At Excel in Key Subjects, for the above reasons, we have decided to base all our plans for the coming academic year on teaching online. Ideally, we would like a situation where we ask our students to come in to our centres for a tutorial session two or three times a year. This will be to have face-to-face tutorials with the teachers or to do tests. It must be noted, however, that both of these activities can be conducted remotely. In fact, we have done all of those things successfully online at the start of this term, and we will continue to do everything online for now.
We are only thinking about this possibility of some sort of in-person lessons at some point in order to break things up a little and give a different experience from just learning in front of computers! We will constantly assess the position and follow government guidelines.
We are very fortunate that we managed to get online teaching going very quickly at the start of the lockdown and this has continued in the autumn. We are also very pleased about how effective the teaching we have been providing via online video lessons has been. Having said that, there can never be any room for complacency, as we must keep finding ways to further improve the quality of education we deliver.
The variation in the quality of online education being provided by schools is something many parents find difficult to comprehend, as too many schools are providing substandard quality of teaching. There has been some improvement, but considering that we’ve had this situation for over six months now, the quality of online teaching should have improved much more.
Algorithm, Teacher assessment and examination – fairness?
The cancellation of GCSE and A-level exams this summer, and the fiasco created as a result of the algorithm-predicted grades created a great deal of anxiety in the minds of so many parents and students. The replacement, teacher-predicted grades, is a little better than the algorithm, but by no means as fair as an examination.
The fact that people, on the whole, are reasonable and understand the reason why examinations have been cancelled does not remove the perception of possible injustice and unfairness in teacher assessment.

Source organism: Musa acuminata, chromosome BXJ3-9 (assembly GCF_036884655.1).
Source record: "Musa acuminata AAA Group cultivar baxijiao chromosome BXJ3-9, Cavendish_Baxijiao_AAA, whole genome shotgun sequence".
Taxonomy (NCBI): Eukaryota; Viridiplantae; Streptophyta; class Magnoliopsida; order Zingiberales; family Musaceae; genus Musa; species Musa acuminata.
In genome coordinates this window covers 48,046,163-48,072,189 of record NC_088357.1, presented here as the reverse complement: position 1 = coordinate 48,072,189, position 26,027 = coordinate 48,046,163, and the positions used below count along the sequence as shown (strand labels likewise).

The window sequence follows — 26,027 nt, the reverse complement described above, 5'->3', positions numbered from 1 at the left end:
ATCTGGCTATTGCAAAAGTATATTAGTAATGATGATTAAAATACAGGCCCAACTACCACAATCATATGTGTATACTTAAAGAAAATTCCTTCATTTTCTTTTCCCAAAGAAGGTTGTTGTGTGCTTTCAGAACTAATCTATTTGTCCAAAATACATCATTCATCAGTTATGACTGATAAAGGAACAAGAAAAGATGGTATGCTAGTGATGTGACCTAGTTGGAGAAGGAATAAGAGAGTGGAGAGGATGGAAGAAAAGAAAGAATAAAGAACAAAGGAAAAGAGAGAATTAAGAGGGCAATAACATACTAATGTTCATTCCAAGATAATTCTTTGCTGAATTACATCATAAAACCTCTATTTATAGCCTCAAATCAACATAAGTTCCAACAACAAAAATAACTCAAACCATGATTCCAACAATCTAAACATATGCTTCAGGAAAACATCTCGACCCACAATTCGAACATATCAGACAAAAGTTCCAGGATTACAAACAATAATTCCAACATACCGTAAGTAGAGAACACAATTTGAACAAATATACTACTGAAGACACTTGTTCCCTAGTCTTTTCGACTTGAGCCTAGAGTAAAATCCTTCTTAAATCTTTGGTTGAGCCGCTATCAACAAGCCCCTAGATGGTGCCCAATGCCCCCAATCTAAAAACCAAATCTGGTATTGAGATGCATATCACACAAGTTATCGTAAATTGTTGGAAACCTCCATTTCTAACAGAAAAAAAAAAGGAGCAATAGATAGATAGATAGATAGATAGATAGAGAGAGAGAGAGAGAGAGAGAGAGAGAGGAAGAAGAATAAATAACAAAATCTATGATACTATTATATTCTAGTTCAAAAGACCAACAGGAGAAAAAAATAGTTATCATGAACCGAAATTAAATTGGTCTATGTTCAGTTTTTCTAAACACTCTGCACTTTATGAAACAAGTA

There is an awful lot to celebrate in modern Britain, as the vast majority of teachers are fair and considerate and there are some checks and balances in place. However, it is still not good enough, as not only will mistakes be made, but people will be partial. The only thing that I consider fair is an exam of some sort. Even if 99% of teachers are fair and reasonable (not that I think the figure is anywhere near 99%), 1% making judgements about young people’s lives and awarding unfair grades is still unacceptable.
One thing that we have learnt from the exams having been cancelled and teachers predicting grades is that it favours young people who consistently perform well throughout the year. Students who are the so-called mavericks are likely to lose out, as they will be predicted and awarded lower grades than they may perhaps have obtained, had they taken the actual exam.
What should happen now is that internal tests by schools should be taken more seriously by all parties. With tests being conducted under exam conditions and proper records being kept by teachers. This means that, in the event that teacher assessment is needed again, it will be based on solid and verifiable evidence. This needn’t be excessively more time-consuming, provided it is managed well by schools.